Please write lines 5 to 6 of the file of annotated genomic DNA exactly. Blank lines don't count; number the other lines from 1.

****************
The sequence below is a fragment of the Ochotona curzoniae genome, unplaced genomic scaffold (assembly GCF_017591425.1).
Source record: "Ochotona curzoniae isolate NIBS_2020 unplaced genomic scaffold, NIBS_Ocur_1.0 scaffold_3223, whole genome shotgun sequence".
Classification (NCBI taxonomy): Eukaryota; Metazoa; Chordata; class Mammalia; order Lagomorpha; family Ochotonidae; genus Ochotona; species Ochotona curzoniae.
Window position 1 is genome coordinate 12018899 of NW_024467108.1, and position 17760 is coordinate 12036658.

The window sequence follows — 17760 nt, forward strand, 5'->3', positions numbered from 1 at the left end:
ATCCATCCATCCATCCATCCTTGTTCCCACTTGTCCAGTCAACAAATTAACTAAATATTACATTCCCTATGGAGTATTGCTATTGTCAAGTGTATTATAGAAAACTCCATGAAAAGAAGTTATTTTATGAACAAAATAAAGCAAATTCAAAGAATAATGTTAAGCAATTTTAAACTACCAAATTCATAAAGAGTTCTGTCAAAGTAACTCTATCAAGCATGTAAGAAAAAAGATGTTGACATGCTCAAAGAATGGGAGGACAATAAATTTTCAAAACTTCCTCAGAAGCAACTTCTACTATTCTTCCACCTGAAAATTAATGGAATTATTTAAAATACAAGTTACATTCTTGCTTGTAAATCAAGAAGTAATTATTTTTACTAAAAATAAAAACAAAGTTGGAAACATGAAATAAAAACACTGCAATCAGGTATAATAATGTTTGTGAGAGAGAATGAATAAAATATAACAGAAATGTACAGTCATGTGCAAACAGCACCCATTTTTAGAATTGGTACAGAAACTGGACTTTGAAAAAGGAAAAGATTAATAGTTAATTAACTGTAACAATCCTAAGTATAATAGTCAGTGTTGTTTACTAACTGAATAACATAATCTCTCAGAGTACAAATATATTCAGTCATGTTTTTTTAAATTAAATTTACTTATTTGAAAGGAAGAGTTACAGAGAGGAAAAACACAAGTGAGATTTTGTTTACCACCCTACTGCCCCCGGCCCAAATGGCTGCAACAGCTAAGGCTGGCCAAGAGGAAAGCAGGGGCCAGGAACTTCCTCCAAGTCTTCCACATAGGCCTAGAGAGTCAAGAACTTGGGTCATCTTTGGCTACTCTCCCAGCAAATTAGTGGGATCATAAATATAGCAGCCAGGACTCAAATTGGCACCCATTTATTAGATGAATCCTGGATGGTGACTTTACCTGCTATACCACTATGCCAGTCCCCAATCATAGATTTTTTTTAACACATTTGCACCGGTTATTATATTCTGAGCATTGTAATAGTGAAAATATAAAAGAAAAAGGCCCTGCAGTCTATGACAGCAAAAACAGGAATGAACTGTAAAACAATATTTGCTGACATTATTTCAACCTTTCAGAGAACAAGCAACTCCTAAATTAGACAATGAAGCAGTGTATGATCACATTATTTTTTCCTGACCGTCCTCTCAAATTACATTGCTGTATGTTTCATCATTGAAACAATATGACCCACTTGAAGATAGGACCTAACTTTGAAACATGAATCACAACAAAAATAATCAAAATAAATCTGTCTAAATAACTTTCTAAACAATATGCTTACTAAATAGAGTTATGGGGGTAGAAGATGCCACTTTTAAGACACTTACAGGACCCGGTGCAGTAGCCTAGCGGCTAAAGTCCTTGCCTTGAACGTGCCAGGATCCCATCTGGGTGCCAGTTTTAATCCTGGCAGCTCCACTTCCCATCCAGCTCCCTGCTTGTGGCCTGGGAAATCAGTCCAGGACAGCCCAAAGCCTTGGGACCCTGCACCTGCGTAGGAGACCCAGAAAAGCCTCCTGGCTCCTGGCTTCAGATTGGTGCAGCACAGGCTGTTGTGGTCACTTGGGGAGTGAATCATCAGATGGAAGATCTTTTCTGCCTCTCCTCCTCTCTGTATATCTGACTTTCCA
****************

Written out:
The window sequence follows — 17760 nt, forward strand, 5'->3', positions numbered from 1 at the left end:
ATCCATCCATCCATCCATCCTTGTTCCCACTTGTCCAGTCAACAAATTAACTAAATATTACATTCCCTATGGAGTATTGCTATTGTCAAGTGTATTATAGAAAACTCCATGAAAAGAAGTTATTTTATGAACAAAATAAAGCAAATTCAAAGAATAATGTTAAGCAATTTTAAACTACCAAATTCATAAAGAGTTCTGTCAAAGTAACTCTATCAAGCATGTAAGAAAAAAGATGTTGACATGCTCAAAGAATGGGAGGACAATAAATTTTCAAAACTTCCTCAGAAGCAACTTCTACTATTCTTCCACCTGAAAATTAATGGAATTATTTAAAATACAAGTTACATTCTTGCTTGTAAATCAAGAAGTAATTATTTTTACTAAAAATAAAAACAAAGTTGGAAACATGAAATAAAAACACTGCAATCAGGTATAATAATGTTTGTGAGAGAGAATGAATAAAATATAACAGAAATGTACAGTCATGTGCAAACAGCACCCATTTTTAGAATTGGTACAGAAACTGGACTTTGAAAAAGGAAAAGATTAATAGTTAATTAACTGTAACAATCCTAAGTATAATAGTCAGTGTTGTTTACTAACTGAATAACATAATCTCTCAGAGTACAAATATATTCAGTCATGTTTTTTTAAATTAAATTTACTTATTTGAAAGGAAGAGTTACAGAGAGGAAAAACACAAGTGAGATTTTGTTTACCACCCTACTGCCCCCGGCCCAAATGGCTGCAACAGCTAAGGCTGGCCAAGAGGAAAGCAGGGGCCAGGAACTTCCTCCAAGTCTTCCACATAGGCCTAGAGAGTCAAGAACTTGGGTCATCTTTGGCTACTCTCCCAGCAAATTAGTGGGATCATAAATATAGCAGCCAGGACTCAAATTGGCACCCATTTATTAGATGAATCCTGGATGGTGACTTTACCTGCTATACCACTATGCCAGTCCCCAATCATAGATTTTTTTTAACACATTTGCACCGGTTATTATATTCTGAGCATTGTAATAGTGAAAATATAAAAGAAAAAGGCCCTGCAGTCTATGACAGCAAAAACAGGAATGAACTGTAAAACAATATTTGCTGACATTATTTCAACCTTTCAGAGAACAAGCAACTCCTAAATTAGACAATGAAGCAGTGTATGATCACATTATTTTTTCCTGACCGTCCTCTCAAATTACATTGCTGTATGTTTCATCATTGAAACAATATGACCCACTTGAAGATAGGACCTAACTTTGAAACATGAATCACAACAAAAATAATCAAAATAAATCTGTCTAAATAACTTTCTAAACAATATGCTTACTAAATAGAGTTATGGGGGTAGAAGATGCCACTTTTAAGACACTTACAGGACCCGGTGCAGTAGCCTAGCGGCTAAAGTCCTTGCCTTGAACGTGCCAGGATCCCATCTGGGTGCCAGTTTTAATCCTGGCAGCTCCACTTCCCATCCAGCTCCCTGCTTGTGGCCTGGGAAATCAGTCCAGGACAGCCCAAAGCCTTGGGACCCTGCACCTGCGTAGGAGACCCAGAAAAGCCTCCTGGCTCCTGGCTTCAGATTGGTGCAGCACAGGCTGTTGTGGTCACTTGGGGAGTGAATCATCAGATGGAAGATCTTTTCTGCCTCTCCTCCTCTCTGTATATCTGACTTTCCA